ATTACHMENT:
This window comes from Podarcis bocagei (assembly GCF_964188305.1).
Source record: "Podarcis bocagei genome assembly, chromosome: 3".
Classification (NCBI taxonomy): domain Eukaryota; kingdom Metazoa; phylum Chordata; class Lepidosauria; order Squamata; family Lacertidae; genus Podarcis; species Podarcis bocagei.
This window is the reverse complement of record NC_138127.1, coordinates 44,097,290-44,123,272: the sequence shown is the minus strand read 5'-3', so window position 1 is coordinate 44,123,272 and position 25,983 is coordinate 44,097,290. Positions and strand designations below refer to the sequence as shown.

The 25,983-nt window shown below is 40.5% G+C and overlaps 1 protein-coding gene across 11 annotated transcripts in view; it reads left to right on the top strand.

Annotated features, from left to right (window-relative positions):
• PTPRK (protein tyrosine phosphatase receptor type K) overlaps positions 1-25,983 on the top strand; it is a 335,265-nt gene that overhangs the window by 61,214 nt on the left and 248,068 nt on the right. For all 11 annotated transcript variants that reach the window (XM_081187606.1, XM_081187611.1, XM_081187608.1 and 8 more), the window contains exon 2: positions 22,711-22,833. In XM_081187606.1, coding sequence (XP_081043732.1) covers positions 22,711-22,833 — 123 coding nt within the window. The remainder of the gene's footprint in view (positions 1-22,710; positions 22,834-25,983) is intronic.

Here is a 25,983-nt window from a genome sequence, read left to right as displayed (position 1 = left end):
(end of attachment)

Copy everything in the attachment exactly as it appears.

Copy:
This window comes from Podarcis bocagei (assembly GCF_964188305.1).
Source record: "Podarcis bocagei genome assembly, chromosome: 3".
Classification (NCBI taxonomy): domain Eukaryota; kingdom Metazoa; phylum Chordata; class Lepidosauria; order Squamata; family Lacertidae; genus Podarcis; species Podarcis bocagei.
This window is the reverse complement of record NC_138127.1, coordinates 44,097,290-44,123,272: the sequence shown is the minus strand read 5'-3', so window position 1 is coordinate 44,123,272 and position 25,983 is coordinate 44,097,290. Positions and strand designations below refer to the sequence as shown.

The 25,983-nt window shown below is 40.5% G+C and overlaps 1 protein-coding gene across 11 annotated transcripts in view; it reads left to right on the top strand.

Annotated features, from left to right (window-relative positions):
• PTPRK (protein tyrosine phosphatase receptor type K) overlaps positions 1-25,983 on the top strand; it is a 335,265-nt gene that overhangs the window by 61,214 nt on the left and 248,068 nt on the right. For all 11 annotated transcript variants that reach the window (XM_081187606.1, XM_081187611.1, XM_081187608.1 and 8 more), the window contains exon 2: positions 22,711-22,833. In XM_081187606.1, coding sequence (XP_081043732.1) covers positions 22,711-22,833 — 123 coding nt within the window. The remainder of the gene's footprint in view (positions 1-22,710; positions 22,834-25,983) is intronic.

Here is a 25,983-nt window from a genome sequence, read left to right as displayed (position 1 = left end):